Trust was a very big factor in my learning and it would take many years before I could make steps in the direction I needed to go. Throughout it all, I thought I was learning to place trust in my therapist. At that stage I believed what I really needed to do was to place trust in myself and allow myself to dig deep and get out all of what I was holding on to; look at it, deal with it, and finally move on, learning from these experiences.

My fear was of not knowing what to do once the feelings started to rise. I knew I had the support of my counsellors but it didn’t seem enough. I had to deal with the feelings and try, somehow, to cope with what they felt like. My only excuse to my counsellors and myself was that I didn’t ever want to feel that bad again. The only way I could explain it was to ask the person I was speaking to if they could remember their most painful experience. Usually people would answer and tell me that they never wanted to feel like that again. Well, that was how I felt; scared, alone, and very unsure about handling the rising feelings that touched in such a painfully deep way.

Therapy, of course, was meant to get to those feelings, but I didn’t have an answer as to how to deal with them. I felt completely powerless and a victim of my own feelings. I was too scared to feel anything, just in case it brought other feelings with it. This also meant that I was incapable of having an intimate relationship, incapable of feeling love. I lived life one day at a time and never allowed the truth of who I was out to anyone. I met men, got married, had kids, but always knew that my life had some type of barrier that stopped me from reaching my full potential. The barrier was, of course, me.

My first shot at therapy brought new understanding about who I am. Many times I reacted to situations, not understanding why, and then I punished myself for responding in a most inappropriate way. When I learnt that there were reasons why I responded in certain ways, then I was able to change the situations so that they didn’t affect me any more. For example, very early into my therapy I had arranged to go away with two women from my workplace. We arrived at our destination and were all having a good time. One of the women, without my knowledge, had invited the rest of her family and when they arrived, they moved into the cabin next to ours. This destination happened to be a place her family visited regularly and it was not uncommon for them to turn up on any given weekend. Of course, her family, which consisted of Mum, Dad, sisters and sisters’ husbands’, came into our cabin to socialize. That, of course, was quite normal and acceptable, except I was unable to cope with it at all. I stayed in my room and did not come out. I couldn’t really talk to anyone. The next day, I felt like I wanted to go home. I went for a walk by myself as I didn’t want to go back to the cabin. It was really awful. One of the women I had originally come away with came after me and we ended up in a big fight. I couldn’t tell her what was wrong with me because I didn’t know myself. It wasn’t until I went back to therapy and explained what had happened that I gained some insight into what was going on.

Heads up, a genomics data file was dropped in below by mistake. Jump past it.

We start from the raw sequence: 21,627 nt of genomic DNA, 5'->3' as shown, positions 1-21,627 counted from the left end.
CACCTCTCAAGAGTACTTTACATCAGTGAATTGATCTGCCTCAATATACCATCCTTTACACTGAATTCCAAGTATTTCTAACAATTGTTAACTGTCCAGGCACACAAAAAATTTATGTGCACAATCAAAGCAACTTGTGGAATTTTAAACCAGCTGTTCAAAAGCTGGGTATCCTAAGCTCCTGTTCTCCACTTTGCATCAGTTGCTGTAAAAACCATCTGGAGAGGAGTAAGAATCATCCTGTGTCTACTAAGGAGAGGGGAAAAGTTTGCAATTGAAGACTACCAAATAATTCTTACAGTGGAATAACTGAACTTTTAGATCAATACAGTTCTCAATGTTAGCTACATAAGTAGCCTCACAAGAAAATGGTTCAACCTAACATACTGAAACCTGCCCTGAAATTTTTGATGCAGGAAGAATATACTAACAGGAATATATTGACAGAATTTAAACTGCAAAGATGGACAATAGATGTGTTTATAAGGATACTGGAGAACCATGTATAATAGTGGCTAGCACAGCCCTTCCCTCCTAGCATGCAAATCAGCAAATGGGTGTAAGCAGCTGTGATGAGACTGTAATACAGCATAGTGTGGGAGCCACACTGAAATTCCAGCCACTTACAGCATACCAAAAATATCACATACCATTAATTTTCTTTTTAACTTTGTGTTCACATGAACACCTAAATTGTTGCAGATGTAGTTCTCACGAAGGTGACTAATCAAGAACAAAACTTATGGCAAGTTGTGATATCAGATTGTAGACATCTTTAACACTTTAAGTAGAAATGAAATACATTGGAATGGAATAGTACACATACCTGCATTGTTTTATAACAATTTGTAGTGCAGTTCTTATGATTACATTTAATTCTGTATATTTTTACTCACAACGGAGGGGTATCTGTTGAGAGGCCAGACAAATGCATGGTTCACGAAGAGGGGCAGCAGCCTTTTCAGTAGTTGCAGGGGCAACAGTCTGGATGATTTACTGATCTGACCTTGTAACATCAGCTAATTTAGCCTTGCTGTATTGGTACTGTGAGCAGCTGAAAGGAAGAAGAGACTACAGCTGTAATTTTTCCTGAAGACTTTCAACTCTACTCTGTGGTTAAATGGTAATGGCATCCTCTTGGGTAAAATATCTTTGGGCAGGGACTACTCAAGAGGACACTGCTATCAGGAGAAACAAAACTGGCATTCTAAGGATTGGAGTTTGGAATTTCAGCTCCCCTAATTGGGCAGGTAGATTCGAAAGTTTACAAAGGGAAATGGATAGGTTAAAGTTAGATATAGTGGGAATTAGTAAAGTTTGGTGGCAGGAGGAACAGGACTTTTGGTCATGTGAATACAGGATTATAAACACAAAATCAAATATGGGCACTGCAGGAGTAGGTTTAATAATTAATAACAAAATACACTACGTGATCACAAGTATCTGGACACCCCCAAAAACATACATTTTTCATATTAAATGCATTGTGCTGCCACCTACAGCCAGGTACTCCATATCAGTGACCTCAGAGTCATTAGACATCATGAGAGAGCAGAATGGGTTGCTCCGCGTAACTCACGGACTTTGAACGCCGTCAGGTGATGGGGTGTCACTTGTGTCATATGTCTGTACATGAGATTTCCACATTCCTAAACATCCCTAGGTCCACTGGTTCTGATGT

My therapist explained to me that at that point of time, I very much needed to control my space. I needed to know who was in it and when. That was very important for my feelings of safety and security. If that space was violated, then my response was completely normal under the circumstances. Her explanation was such an eye-opener to me as I had felt this way and done this so many times in my past. Finally, I had an understanding of what was happening and why I responded in such bizarre ways.